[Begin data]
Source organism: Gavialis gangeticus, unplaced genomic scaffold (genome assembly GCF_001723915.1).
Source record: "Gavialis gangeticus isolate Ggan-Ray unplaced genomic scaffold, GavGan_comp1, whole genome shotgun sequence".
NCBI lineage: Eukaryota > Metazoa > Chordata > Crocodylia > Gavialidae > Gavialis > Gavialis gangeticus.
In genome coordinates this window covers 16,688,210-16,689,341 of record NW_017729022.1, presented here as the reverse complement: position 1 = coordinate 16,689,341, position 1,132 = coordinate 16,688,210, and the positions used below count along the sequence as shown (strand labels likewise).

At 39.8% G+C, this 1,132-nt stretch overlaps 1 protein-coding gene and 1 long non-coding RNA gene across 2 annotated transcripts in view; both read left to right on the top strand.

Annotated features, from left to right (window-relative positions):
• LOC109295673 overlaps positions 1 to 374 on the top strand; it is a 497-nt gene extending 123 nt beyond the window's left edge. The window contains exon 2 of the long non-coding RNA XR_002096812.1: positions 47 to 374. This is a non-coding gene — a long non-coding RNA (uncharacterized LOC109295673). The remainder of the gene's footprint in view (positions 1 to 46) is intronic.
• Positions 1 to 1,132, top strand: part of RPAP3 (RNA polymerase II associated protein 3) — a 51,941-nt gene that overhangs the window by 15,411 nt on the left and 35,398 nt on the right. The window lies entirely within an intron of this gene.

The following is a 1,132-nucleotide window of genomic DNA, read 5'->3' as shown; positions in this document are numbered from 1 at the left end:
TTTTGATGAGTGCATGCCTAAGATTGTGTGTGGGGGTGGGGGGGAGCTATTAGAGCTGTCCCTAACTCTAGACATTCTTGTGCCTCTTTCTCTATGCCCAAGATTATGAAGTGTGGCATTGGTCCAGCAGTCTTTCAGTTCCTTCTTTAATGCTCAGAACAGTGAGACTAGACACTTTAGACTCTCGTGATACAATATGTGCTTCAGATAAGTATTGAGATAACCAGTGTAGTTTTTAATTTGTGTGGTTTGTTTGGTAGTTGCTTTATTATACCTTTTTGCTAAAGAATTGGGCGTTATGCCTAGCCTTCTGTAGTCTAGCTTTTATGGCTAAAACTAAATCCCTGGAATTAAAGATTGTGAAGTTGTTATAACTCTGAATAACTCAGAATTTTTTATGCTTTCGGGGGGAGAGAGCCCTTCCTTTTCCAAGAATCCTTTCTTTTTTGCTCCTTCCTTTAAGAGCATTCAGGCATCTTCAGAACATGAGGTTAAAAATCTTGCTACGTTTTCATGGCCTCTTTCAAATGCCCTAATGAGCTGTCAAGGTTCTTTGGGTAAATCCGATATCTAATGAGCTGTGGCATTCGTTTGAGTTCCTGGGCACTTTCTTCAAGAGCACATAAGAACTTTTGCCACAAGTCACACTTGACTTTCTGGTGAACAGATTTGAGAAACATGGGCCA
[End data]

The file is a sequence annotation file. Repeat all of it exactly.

Source organism: Gavialis gangeticus, unplaced genomic scaffold (genome assembly GCF_001723915.1).
Source record: "Gavialis gangeticus isolate Ggan-Ray unplaced genomic scaffold, GavGan_comp1, whole genome shotgun sequence".
NCBI lineage: Eukaryota > Metazoa > Chordata > Crocodylia > Gavialidae > Gavialis > Gavialis gangeticus.
In genome coordinates this window covers 16,688,210-16,689,341 of record NW_017729022.1, presented here as the reverse complement: position 1 = coordinate 16,689,341, position 1,132 = coordinate 16,688,210, and the positions used below count along the sequence as shown (strand labels likewise).

At 39.8% G+C, this 1,132-nt stretch overlaps 1 protein-coding gene and 1 long non-coding RNA gene across 2 annotated transcripts in view; both read left to right on the top strand.

Annotated features, from left to right (window-relative positions):
• LOC109295673 overlaps positions 1 to 374 on the top strand; it is a 497-nt gene extending 123 nt beyond the window's left edge. The window contains exon 2 of the long non-coding RNA XR_002096812.1: positions 47 to 374. This is a non-coding gene — a long non-coding RNA (uncharacterized LOC109295673). The remainder of the gene's footprint in view (positions 1 to 46) is intronic.
• Positions 1 to 1,132, top strand: part of RPAP3 (RNA polymerase II associated protein 3) — a 51,941-nt gene that overhangs the window by 15,411 nt on the left and 35,398 nt on the right. The window lies entirely within an intron of this gene.

The following is a 1,132-nucleotide window of genomic DNA, read 5'->3' as shown; positions in this document are numbered from 1 at the left end:
TTTTGATGAGTGCATGCCTAAGATTGTGTGTGGGGGTGGGGGGGAGCTATTAGAGCTGTCCCTAACTCTAGACATTCTTGTGCCTCTTTCTCTATGCCCAAGATTATGAAGTGTGGCATTGGTCCAGCAGTCTTTCAGTTCCTTCTTTAATGCTCAGAACAGTGAGACTAGACACTTTAGACTCTCGTGATACAATATGTGCTTCAGATAAGTATTGAGATAACCAGTGTAGTTTTTAATTTGTGTGGTTTGTTTGGTAGTTGCTTTATTATACCTTTTTGCTAAAGAATTGGGCGTTATGCCTAGCCTTCTGTAGTCTAGCTTTTATGGCTAAAACTAAATCCCTGGAATTAAAGATTGTGAAGTTGTTATAACTCTGAATAACTCAGAATTTTTTATGCTTTCGGGGGGAGAGAGCCCTTCCTTTTCCAAGAATCCTTTCTTTTTTGCTCCTTCCTTTAAGAGCATTCAGGCATCTTCAGAACATGAGGTTAAAAATCTTGCTACGTTTTCATGGCCTCTTTCAAATGCCCTAATGAGCTGTCAAGGTTCTTTGGGTAAATCCGATATCTAATGAGCTGTGGCATTCGTTTGAGTTCCTGGGCACTTTCTTCAAGAGCACATAAGAACTTTTGCCACAAGTCACACTTGACTTTCTGGTGAACAGATTTGAGAAACATGGGCCA